TAMPA, Fla. — Surgery is a field long-dominated by men. But one woman surgeon is on a mission to change that. And for good reason.
The U.S. is facing a shortage of general surgeons in the coming years. So, she’s pushing to get more women interested in choosing surgery as a career.
This is a rare sight! A woman surgeon leading an all-female group of students on rounds at the hospital.
“I think being a woman surgeon is incredible. It’s the most rewarding profession,” Dr Sharona Ross, advanced GI Robotic surgeon, said.
Dr. Ross is in an elite group. With few women.
While 54 percent of all medical students are women. Only 24 percent choose surgery.
“I always thought surgery was kind of a male kind of thing ‘oh, you can’t raise a family’ is kind of the thing I’ve been told,” Sydni Schlosser, University of South Florida Pre-Med Student said.
Marci Crowley told Ivanhoe, “You hear how grueling these residencies are. They take so much of your life.”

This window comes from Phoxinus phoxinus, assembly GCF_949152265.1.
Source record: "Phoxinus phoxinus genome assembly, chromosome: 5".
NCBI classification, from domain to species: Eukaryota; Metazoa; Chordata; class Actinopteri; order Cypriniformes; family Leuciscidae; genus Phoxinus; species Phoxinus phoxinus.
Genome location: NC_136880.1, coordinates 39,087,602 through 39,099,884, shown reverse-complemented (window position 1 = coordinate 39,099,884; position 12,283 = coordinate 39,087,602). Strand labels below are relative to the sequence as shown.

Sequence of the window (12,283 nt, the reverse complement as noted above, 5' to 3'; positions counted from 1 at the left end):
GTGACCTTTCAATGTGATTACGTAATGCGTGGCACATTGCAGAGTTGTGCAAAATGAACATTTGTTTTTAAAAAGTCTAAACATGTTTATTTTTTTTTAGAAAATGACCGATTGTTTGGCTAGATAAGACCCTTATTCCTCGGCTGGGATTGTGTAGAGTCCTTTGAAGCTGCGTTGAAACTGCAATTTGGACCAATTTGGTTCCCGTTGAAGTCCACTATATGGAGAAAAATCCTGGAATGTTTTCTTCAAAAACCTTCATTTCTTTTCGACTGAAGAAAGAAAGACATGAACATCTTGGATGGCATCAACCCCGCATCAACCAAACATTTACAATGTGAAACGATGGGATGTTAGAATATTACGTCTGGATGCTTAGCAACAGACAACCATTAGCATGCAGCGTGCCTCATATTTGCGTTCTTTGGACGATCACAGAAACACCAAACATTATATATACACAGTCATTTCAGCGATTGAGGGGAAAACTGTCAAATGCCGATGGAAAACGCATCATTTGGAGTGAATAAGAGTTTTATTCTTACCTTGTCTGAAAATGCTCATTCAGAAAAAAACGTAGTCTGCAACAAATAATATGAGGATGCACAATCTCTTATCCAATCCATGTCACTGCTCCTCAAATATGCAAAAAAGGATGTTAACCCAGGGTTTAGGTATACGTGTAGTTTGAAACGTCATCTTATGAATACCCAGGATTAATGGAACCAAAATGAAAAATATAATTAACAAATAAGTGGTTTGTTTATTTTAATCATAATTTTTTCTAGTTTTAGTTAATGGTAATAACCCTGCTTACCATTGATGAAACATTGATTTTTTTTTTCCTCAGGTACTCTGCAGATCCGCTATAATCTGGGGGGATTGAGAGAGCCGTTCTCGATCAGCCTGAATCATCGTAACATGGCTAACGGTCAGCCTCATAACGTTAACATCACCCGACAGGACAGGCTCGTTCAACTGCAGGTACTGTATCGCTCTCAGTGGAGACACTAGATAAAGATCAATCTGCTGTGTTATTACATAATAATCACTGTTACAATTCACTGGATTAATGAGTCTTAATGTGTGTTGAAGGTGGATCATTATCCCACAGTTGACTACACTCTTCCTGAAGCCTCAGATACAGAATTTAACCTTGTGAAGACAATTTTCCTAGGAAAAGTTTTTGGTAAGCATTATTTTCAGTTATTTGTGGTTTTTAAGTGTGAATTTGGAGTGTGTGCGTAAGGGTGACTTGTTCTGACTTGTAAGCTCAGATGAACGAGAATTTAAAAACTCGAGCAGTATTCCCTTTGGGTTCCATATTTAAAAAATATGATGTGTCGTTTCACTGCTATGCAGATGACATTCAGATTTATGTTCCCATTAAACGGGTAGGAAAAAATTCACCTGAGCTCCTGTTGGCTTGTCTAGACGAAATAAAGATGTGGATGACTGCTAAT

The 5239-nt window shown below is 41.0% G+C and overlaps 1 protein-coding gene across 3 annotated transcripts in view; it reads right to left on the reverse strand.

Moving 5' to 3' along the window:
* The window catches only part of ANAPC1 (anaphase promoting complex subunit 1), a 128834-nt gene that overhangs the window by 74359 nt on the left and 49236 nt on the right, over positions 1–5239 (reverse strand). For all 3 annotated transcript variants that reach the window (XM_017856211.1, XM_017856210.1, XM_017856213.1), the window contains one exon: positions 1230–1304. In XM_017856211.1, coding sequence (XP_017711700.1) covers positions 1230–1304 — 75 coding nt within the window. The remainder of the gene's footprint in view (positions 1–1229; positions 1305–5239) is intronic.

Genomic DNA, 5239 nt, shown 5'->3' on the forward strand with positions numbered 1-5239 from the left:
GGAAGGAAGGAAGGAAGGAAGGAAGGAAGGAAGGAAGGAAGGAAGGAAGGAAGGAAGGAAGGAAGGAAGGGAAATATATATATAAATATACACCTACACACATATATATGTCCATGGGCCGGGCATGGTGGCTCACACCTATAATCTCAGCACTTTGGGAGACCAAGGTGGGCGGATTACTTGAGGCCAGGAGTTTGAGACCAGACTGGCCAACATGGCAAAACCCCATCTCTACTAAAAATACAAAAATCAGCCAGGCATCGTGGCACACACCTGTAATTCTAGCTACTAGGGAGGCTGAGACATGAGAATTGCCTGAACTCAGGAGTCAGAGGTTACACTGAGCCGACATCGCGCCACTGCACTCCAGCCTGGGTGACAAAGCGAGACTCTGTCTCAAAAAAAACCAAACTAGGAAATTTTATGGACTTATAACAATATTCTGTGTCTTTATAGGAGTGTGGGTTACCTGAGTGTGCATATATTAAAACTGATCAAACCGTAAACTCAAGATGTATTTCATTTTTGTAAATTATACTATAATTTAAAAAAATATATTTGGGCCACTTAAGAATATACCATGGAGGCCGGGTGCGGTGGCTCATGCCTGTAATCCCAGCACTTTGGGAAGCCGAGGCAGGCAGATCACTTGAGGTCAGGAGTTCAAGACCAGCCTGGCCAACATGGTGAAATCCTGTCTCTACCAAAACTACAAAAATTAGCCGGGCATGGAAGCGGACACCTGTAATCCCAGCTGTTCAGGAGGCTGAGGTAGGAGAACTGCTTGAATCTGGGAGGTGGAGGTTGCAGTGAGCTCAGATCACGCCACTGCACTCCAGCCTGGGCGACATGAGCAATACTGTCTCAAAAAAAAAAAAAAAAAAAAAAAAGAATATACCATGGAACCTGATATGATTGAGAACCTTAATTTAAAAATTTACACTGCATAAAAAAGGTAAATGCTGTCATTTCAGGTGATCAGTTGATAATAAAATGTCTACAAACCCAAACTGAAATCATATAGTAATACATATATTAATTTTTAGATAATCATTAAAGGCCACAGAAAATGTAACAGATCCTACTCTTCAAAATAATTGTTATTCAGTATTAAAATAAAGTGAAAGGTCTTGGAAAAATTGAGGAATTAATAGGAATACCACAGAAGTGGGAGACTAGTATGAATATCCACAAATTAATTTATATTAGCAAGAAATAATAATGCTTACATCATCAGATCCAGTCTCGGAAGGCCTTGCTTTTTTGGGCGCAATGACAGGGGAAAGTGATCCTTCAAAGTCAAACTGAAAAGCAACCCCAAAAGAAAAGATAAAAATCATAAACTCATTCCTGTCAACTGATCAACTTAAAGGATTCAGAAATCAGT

A shortage of 23 thousand surgeons is predicted by 2032. That’s just 12 years away. So it’s important to convince more women to choose surgery.
“It’s not easy, but it’s not impossible if you want it enough. I have four kids and that’s four kids with all the training that I had. I had two fellowships,” Dr. Ross said.
Dr. Ross founded the annual “Women in Surgery” career symposium to bring women surgeons together from around the world to mentor female students. The conference committee chooses topics to address frequent issues of concern.
“You can be strong, you can be feminine, and still be professional,” Crowley said.
“I want to be a leader. I want to show other women that this is possible,” Scholesser said.
It’s a critical mission not only to empower women, but also to meet the medical needs of our country in the future. The 2020 women in surgery international career symposium will be help in February in Clearwater, Florida.
For more information, just go to womeninsurgery.com.